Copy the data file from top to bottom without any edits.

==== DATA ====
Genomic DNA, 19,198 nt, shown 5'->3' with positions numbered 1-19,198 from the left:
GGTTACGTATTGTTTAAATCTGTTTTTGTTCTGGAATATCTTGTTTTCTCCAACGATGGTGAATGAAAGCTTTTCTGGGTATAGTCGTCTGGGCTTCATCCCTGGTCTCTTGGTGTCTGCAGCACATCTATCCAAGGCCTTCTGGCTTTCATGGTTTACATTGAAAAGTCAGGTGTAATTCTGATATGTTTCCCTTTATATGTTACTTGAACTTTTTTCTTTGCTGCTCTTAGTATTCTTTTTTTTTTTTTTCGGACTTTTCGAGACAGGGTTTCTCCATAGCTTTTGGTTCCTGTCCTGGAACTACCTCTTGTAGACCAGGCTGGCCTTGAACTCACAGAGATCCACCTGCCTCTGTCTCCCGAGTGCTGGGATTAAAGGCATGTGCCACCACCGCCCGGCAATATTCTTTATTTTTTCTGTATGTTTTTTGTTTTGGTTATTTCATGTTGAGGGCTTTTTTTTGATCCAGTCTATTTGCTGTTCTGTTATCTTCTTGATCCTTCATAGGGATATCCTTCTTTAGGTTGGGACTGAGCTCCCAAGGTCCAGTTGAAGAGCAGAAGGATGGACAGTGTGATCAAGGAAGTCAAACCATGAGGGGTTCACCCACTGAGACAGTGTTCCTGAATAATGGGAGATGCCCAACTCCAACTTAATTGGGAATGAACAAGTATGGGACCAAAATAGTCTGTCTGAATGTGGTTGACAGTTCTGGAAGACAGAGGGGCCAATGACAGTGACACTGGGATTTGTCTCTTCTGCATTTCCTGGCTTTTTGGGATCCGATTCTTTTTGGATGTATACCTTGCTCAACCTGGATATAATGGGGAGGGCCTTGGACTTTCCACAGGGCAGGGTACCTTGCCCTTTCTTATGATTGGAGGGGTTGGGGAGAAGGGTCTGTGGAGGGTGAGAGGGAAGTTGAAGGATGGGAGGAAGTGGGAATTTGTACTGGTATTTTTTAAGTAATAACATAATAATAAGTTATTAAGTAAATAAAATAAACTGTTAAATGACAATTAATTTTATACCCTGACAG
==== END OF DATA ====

Genomic DNA, 19,198 nt, shown 5'->3' with positions numbered 1-19,198 from the left:
GGTTACGTATTGTTTAAATCTGTTTTTGTTCTGGAATATCTTGTTTTCTCCAACGATGGTGAATGAAAGCTTTTCTGGGTATAGTCGTCTGGGCTTCATCCCTGGTCTCTTGGTGTCTGCAGCACATCTATCCAAGGCCTTCTGGCTTTCATGGTTTACATTGAAAAGTCAGGTGTAATTCTGATATGTTTCCCTTTATATGTTACTTGAACTTTTTTCTTTGCTGCTCTTAGTATTCTTTTTTTTTTTTTTCGGACTTTTCGAGACAGGGTTTCTCCATAGCTTTTGGTTCCTGTCCTGGAACTACCTCTTGTAGACCAGGCTGGCCTTGAACTCACAGAGATCCACCTGCCTCTGTCTCCCGAGTGCTGGGATTAAAGGCATGTGCCACCACCGCCCGGCAATATTCTTTATTTTTTCTGTATGTTTTTTGTTTTGGTTATTTCATGTTGAGGGCTTTTTTTTGATCCAGTCTATTTGCTGTTCTGTTATCTTCTTGATCCTTCATAGGGATATCCTTCTTTAGGTTGGGACTGAGCTCCCAAGGTCCAGTTGAAGAGCAGAAGGATGGACAGTGTGATCAAGGAAGTCAAACCATGAGGGGTTCACCCACTGAGACAGTGTTCCTGAATAATGGGAGATGCCCAACTCCAACTTAATTGGGAATGAACAAGTATGGGACCAAAATAGTCTGTCTGAATGTGGTTGACAGTTCTGGAAGACAGAGGGGCCAATGACAGTGACACTGGGATTTGTCTCTTCTGCATTTCCTGGCTTTTTGGGATCCGATTCTTTTTGGATGTATACCTTGCTCAACCTGGATATAATGGGGAGGGCCTTGGACTTTCCACAGGGCAGGGTACCTTGCCCTTTCTTATGATTGGAGGGGTTGGGGAGAAGGGTCTGTGGAGGGTGAGAGGGAAGTTGAAGGATGGGAGGAAGTGGGAATTTGTACTGGTATTTTTTAAGTAATAACATAATAATAAGTTATTAAGTAAATAAAATAAACTGTTAAATGACAATTAATTTTATACCCTGACAG